May 19, 2024
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May 19, 2024
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Reb Mendel Futerfas was a legendary mashpiah, known for his incredible self-sacrifice and resilience in the face of Soviet persecution. With incredible resolve and inner strength, Reb Mendel maintained his faith and sense of self throughout 14 years of brutal incarceration and exile in Siberia. One of the Lubavitcher Rebbe’s most loyal and dedicated soldiers, Reb Mendel earned the compliment “a real chasid.”

At a farbrengen, Reb Mendel spoke of an alter Lubavitcher chasid named “Reb Yeshaya Shapiro,” who had a major impact on his own personal development. Reb Yeshayah was known as an oved—a “servant of Hashem,” a serious person whose service of God was exceptionally intense. His weekday Shemoneh Esrei could last more than two hours. Reb Mendel once asked Reb Yeshaya how he was able to “halt kup” and stay focused for such an extended amount of time. Reb Yeshaya answered that many years earlier—as a young man—he struggled with maintaining his kavana during davening, and went to consult with the Rebbe Maharash, zt”l.

When Yeshaya told the rebbe that he felt that his prayers lacked vitality and focus and that he did not know how to keep his mind on the davening, the Rebbe grabbed the young man by the lapels of his jacket, pulled them to the side, pointed at his heart and said, “Oyyy! Shayala! רחמנא לבא בעי! Hashem—the Compassionate One—desires the heart!” The Rebbe Maharash began to cry, “Oy! A Yiddishe heartz, a Jewish heart! The heart … the heart!” Reb Yeshaya told Reb Mendel, “For more than 50 years, ever since the rebbe tore open my coat—and my heart—I have felt inspired anew each day… and haven’t stopped davening.”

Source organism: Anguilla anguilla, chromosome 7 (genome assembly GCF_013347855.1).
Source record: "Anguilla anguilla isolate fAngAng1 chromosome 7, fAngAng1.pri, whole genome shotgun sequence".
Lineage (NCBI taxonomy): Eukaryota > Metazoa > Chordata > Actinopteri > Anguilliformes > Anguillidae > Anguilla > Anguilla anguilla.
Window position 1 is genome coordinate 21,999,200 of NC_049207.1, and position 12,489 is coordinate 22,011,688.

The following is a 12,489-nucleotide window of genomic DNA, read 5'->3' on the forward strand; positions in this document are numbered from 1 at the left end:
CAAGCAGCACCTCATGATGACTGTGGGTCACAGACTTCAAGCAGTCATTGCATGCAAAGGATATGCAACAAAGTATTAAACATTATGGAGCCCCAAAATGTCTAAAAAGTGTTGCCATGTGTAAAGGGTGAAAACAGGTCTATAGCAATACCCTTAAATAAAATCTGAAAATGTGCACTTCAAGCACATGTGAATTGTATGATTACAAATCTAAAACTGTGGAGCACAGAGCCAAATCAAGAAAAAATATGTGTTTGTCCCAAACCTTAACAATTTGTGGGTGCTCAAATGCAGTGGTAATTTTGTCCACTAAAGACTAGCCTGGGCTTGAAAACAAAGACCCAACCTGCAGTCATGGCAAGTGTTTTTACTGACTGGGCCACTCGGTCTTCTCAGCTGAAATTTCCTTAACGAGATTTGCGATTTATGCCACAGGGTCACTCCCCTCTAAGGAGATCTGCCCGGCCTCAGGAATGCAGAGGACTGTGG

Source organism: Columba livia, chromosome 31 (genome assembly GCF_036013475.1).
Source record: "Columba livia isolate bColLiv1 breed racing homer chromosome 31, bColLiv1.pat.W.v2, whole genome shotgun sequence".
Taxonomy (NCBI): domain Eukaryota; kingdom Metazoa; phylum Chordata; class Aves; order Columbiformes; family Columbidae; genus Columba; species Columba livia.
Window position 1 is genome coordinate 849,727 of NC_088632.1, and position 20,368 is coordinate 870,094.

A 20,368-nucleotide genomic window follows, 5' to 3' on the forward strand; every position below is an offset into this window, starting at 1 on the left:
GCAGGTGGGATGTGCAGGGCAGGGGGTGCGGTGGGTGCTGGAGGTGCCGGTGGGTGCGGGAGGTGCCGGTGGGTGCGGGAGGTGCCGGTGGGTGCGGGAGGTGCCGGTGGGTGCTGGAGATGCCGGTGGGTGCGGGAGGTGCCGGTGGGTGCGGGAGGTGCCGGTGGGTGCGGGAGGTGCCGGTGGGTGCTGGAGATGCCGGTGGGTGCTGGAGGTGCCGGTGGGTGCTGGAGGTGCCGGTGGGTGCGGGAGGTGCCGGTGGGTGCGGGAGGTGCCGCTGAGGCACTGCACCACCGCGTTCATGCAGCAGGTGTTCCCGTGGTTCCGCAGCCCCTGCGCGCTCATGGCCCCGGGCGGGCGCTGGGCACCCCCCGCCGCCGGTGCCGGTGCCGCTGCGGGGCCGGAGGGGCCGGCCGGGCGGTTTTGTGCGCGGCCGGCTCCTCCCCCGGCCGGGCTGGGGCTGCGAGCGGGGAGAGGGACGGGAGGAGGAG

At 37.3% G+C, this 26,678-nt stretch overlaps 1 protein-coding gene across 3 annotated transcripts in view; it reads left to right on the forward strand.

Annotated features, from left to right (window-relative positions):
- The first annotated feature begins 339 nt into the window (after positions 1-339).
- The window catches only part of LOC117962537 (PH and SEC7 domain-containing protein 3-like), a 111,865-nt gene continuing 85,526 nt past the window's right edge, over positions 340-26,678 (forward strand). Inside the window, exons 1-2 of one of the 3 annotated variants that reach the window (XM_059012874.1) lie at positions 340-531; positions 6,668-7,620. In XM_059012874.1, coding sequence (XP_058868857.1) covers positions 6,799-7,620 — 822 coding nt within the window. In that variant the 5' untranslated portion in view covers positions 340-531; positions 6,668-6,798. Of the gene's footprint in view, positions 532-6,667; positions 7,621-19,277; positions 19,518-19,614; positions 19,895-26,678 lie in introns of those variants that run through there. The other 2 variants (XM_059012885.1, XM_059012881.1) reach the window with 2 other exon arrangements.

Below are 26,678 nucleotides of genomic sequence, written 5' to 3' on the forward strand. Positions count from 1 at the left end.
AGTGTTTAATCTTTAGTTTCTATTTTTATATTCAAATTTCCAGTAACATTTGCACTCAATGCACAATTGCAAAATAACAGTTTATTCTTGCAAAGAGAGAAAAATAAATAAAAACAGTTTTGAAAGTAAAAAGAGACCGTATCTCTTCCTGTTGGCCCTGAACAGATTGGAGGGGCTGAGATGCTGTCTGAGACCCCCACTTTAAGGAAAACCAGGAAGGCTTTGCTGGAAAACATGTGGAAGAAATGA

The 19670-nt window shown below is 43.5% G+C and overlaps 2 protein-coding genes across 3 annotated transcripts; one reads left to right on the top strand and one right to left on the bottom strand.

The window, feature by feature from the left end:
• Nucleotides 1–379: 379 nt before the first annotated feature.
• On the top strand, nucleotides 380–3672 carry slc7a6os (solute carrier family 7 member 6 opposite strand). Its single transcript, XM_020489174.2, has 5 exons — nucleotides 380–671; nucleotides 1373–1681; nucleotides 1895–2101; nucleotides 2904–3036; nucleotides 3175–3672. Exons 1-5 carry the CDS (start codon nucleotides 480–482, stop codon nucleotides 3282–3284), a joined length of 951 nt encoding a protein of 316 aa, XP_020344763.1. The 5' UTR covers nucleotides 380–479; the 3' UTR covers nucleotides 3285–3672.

~

In preparation for the upcoming month of Nissan, this Shabbos, we are reading Parshas HaChodesh. In addition to the foundational mitzvah of establishing and keeping the Jewish calendar, we address different aspects of aliyah l’regel—our pilgrimages and ascents to the Beis Hamikdash throughout the year:

הבא דרך שער צפון להשתחוות יצא דרך שער נגב והבא דרך שער נגב יצא דרך שער צפונה לא ישוב דרך השער אשר באה בו כי נכחו יצא

“Whoever enters by the northern gate to bow low shall leave by the southern gate, and whoever enters by the southern gate shall leave by the northern gate. He shall not go back through the gate by which he came in, but shall go out by the opposite,” (Yechezkel, 46:9).

The pasuk seems to be over-complicating what seems to be a simple and clear logistical directive: the route used as entry and exit to the Temple should be opposite each other, as Rashi confirms: כי נכחו יצא—“He leaves from the opposite way that he entered.”

Rav Yaakov Bender, shlita—beloved rosh yeshiva of Darchei Torah in New York—reveals a teachable moment, and an important foundational value in avodas Hashem based on the seemingly extraneous wordiness of Yechezkel HaNavi’s instructions.